To go under the knife or to not go under the knife? That is one of the most common questions I get asked on a daily basis. Of course, no one wants to make the wrong choice!
And like most of my answers I give as a physical therapist – it depends. Maddening, I know, but hopefully this article will help you make an informed choice that is best for you.
Background on ACL injuries
More than 250,000 anterior cruciate ligament (ACL) injuries occur annually in the United States,1 with more than half of these undergoing ACL reconstruction (ACLR).2,3
Standard of practice in the United States is to recommend immediate ACLR, with a survey of the American Academy of Orthopedic Surgeons reporting 98% of surgeons recommending surgery if a patient wishes to return to sport and 79% believing ACL deficient patients are unable to return to sports without surgery.4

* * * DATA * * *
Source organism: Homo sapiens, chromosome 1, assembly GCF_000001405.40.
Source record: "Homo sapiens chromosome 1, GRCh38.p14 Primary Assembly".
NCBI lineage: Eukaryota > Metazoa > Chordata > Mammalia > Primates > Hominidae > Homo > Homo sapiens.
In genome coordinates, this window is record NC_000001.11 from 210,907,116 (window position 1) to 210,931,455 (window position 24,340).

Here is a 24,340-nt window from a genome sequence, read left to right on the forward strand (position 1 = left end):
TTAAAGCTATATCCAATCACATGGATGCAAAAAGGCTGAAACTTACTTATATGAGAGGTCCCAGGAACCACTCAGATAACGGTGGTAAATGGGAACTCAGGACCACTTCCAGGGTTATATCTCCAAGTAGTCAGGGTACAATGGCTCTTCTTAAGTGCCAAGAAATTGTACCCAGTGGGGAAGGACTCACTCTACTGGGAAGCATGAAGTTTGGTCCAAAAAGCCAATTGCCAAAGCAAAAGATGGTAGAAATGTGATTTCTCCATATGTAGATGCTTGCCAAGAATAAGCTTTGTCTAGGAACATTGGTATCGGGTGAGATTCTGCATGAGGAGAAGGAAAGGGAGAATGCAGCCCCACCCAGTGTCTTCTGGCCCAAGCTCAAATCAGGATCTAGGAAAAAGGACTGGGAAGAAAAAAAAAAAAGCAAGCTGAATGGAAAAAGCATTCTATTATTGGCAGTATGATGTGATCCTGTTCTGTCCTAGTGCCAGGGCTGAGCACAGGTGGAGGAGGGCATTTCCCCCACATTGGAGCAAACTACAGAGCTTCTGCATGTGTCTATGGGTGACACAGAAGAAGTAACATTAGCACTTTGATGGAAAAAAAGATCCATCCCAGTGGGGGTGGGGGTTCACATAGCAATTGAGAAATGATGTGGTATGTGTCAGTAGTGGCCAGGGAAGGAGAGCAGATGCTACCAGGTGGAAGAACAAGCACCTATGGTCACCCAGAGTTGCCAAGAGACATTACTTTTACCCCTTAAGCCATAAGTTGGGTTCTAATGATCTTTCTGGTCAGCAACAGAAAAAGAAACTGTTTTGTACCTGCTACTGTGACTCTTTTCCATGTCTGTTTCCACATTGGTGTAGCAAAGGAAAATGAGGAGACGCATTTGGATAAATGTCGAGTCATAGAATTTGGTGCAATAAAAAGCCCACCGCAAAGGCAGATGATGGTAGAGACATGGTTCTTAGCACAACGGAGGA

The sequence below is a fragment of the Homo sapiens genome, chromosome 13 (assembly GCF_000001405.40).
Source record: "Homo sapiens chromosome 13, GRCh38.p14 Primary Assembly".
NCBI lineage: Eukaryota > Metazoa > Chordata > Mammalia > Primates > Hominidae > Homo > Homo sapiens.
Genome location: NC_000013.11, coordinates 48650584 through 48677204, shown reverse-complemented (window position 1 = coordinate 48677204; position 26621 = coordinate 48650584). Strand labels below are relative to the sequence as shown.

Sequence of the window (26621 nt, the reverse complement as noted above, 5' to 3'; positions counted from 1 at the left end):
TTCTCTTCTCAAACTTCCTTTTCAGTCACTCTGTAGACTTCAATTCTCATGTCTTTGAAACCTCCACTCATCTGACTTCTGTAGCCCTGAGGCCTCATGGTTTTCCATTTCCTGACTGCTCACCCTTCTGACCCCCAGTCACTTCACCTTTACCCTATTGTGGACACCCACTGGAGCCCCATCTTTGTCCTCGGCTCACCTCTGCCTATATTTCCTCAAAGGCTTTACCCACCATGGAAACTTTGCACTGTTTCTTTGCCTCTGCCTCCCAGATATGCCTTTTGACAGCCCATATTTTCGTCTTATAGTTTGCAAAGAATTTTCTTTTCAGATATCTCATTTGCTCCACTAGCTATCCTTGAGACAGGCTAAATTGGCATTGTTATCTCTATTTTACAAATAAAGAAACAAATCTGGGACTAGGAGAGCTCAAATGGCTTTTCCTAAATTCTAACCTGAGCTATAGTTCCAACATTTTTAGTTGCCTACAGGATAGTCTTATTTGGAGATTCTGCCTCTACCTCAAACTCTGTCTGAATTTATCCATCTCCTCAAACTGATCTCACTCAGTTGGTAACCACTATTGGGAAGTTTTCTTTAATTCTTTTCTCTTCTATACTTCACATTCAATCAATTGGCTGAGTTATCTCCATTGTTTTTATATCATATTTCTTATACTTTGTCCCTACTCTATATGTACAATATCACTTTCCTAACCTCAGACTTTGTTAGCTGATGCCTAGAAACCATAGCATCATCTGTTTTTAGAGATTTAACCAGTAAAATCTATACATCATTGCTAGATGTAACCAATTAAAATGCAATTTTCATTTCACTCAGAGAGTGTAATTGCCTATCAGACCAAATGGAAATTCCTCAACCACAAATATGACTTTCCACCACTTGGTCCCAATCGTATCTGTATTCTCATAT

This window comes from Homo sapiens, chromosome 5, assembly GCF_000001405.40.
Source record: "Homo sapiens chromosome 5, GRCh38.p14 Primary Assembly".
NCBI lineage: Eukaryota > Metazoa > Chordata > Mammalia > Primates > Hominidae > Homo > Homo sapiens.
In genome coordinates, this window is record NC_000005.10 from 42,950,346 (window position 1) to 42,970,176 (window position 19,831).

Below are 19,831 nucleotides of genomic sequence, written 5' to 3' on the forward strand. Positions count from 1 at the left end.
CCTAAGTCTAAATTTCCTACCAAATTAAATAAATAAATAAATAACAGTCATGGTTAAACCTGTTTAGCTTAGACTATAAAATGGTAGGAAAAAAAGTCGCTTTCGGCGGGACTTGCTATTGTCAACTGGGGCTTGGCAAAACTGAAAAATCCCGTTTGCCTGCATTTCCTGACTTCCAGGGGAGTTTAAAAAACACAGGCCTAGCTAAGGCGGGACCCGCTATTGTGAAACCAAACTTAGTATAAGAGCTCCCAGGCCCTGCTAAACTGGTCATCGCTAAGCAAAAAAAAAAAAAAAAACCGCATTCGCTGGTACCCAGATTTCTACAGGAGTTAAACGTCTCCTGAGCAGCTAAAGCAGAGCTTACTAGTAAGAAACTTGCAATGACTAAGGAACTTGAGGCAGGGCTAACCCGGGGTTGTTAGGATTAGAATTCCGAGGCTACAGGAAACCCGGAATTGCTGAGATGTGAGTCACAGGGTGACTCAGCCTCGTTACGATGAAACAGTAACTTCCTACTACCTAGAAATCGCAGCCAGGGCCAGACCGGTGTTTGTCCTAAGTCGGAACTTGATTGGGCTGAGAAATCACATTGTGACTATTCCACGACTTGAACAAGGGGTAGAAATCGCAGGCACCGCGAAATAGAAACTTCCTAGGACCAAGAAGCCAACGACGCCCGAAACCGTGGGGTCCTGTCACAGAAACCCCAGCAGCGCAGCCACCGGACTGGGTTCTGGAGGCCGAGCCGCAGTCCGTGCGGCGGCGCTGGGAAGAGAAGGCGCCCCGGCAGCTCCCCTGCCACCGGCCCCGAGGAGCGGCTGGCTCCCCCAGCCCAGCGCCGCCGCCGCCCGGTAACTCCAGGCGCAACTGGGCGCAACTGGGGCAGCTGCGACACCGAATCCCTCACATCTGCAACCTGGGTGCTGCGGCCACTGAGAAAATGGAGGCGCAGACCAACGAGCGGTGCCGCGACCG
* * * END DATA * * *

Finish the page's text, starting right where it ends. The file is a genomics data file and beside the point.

In contrast, research suggests there is no difference in outcomes between early and delayed ACLR6,8, but many athletes are being educated that in order to preserve knee health and joint stability and prevent further damage to the joint, surgery is highly recommended.
However, a significant number of athletes are not returning to sports, much less their pre-morbid injury level, even with ACLR, suggesting maybe surgery is not always the answer.4,7,8 Contrary to popular belief, non-operative athletes can return to sport without needing a reconstruction.
In this article, we will discuss the most recent research regarding risks of getting an ACL reconstruction and not getting a reconstruction even with an ACL injury as well as discuss the difference between copers and noncopers.